Limits...
Different roles of alpha and beta band oscillations in anticipatory sensorimotor gating.

Buchholz VN, Jensen O, Medendorp WP - Front Hum Neurosci (2014)

Bottom Line: Both frequency bands showed different lateralization profiles at central vs. posterior sensors, indicating anticipation of somatosensory and oculomotor processing.Furthermore, beta band power in somatosensory cortex correlated positively with saccade reaction time (SRT), with correlation values that were significantly higher with contralateral vs. ipsilateral activation.In contrast, alpha band power in parietal cortex correlated negatively with SRT, with correlation values that were significantly more negative with ipsilateral than contralateral activation.

View Article: PubMed Central - PubMed

Affiliation: Cognition and Behaviour, Donders Institute for Brain, Radboud University Nijmegen Nijmegen, Netherlands ; Department of Neurophysiology and Pathophysiology, University Medical Center Hamburg-Eppendorf Hamburg, Germany.

ABSTRACT
Alpha (8-12 Hz) and beta band (18-30 Hz) oscillations have been implicated in sensory anticipation and motor preparation. Here, using magneto-encephalography, we tested whether they have distinct functional roles in a saccade task that induces a remapping between sensory and motor reference frames. With a crossed hands posture, subjects had to saccade as fast and accurate as possible toward a tactile stimulus delivered to one of two non-visible index fingers, located to the left or right of gaze. Previous studies have shown that this task, in which the somatotopic stimulus must be remapped to activate oculomotor system in the opposing hemisphere, is occasionally preceded by intrahemispheric remapping, driving a premature saccade into the wrong direction. To test whether the brain could anticipate the remapping, we provided auditory predictive cues (80% validity), which indicated which finger is most likely to be stimulated. Both frequency bands showed different lateralization profiles at central vs. posterior sensors, indicating anticipation of somatosensory and oculomotor processing. Furthermore, beta band power in somatosensory cortex correlated positively with saccade reaction time (SRT), with correlation values that were significantly higher with contralateral vs. ipsilateral activation. In contrast, alpha band power in parietal cortex correlated negatively with SRT, with correlation values that were significantly more negative with ipsilateral than contralateral activation. These results suggest distinct functional roles of beta and alpha band activity: (1) somatosensory gating by beta oscillations, increasing excitability in contralateral somatosensory cortex (positive correlation); and (2) oculomotor gating by posterior alpha oscillations, inhibiting gaze-centered oculomotor regions involved in generating the saccade to the wrong direction (negative correlation). Our results show that low frequency rhythms gate upcoming sensorimotor transformations.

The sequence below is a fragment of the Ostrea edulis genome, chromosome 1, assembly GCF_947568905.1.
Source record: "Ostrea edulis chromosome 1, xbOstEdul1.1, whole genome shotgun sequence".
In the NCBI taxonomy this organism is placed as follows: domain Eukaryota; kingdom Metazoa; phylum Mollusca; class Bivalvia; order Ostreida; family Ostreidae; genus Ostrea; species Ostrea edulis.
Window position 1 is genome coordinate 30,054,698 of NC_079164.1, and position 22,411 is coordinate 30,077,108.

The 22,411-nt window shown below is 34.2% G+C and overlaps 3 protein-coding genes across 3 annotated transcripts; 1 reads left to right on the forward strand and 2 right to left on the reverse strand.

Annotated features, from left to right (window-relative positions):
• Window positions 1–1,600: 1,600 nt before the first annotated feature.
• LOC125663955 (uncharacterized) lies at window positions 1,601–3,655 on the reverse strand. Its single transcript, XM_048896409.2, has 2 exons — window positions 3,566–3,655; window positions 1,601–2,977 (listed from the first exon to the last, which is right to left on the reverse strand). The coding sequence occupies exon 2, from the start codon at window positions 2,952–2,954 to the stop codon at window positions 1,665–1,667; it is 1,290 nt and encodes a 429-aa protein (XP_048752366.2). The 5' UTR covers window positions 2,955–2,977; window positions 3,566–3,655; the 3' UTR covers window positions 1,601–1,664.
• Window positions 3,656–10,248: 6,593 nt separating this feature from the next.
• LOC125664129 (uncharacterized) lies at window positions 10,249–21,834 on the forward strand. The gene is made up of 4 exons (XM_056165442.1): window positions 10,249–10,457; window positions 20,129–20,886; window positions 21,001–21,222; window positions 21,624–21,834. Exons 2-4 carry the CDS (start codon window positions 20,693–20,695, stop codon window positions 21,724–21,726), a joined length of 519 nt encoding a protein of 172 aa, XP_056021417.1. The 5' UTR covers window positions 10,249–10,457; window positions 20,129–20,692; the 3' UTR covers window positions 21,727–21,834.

No MeSH data available.


Related in: MedlinePlus

Spectral boundaries of pre-stimulus modulations. Gaze-centered and body-centered lateralization at central (upper) and posterior (lower) sensors under the assumption of increased excitability by alpha and beta band suppression.
© Copyright Policy - open-access
Related In: Results  -  Collection

License
getmorefigures.php?uid=PMC4060639&req=5

Figure 3: Spectral boundaries of pre-stimulus modulations. Gaze-centered and body-centered lateralization at central (upper) and posterior (lower) sensors under the assumption of increased excitability by alpha and beta band suppression.

Mentions: Figure 3 illustrates the spectral extent of the spatially specific alpha and beta band effects. Thus, at central sensors, beta band power is relatively lower for contralateral than ipsilateral hand stimuli, whereas the alpha band shows the opposite pattern at posterior sensors. Under the assumption that suppressed alpha and beta corresponds to increased excitability (see Section Materials and Methods), the beta band modulations are consistent with increased excitability of the somatotopic areas that will be engaged. In contrast, alpha band modulations observed at posterior sensors are consistent with regulating excitability of areas in a gaze-centered reference frame. Taken together, our data show that modulations do not only take place at the sensory level, but that the brain calculates the sensorimotor transformation in anticipation of a sensory event, modulating excitability at the level of the gaze-centered oculomotor structures.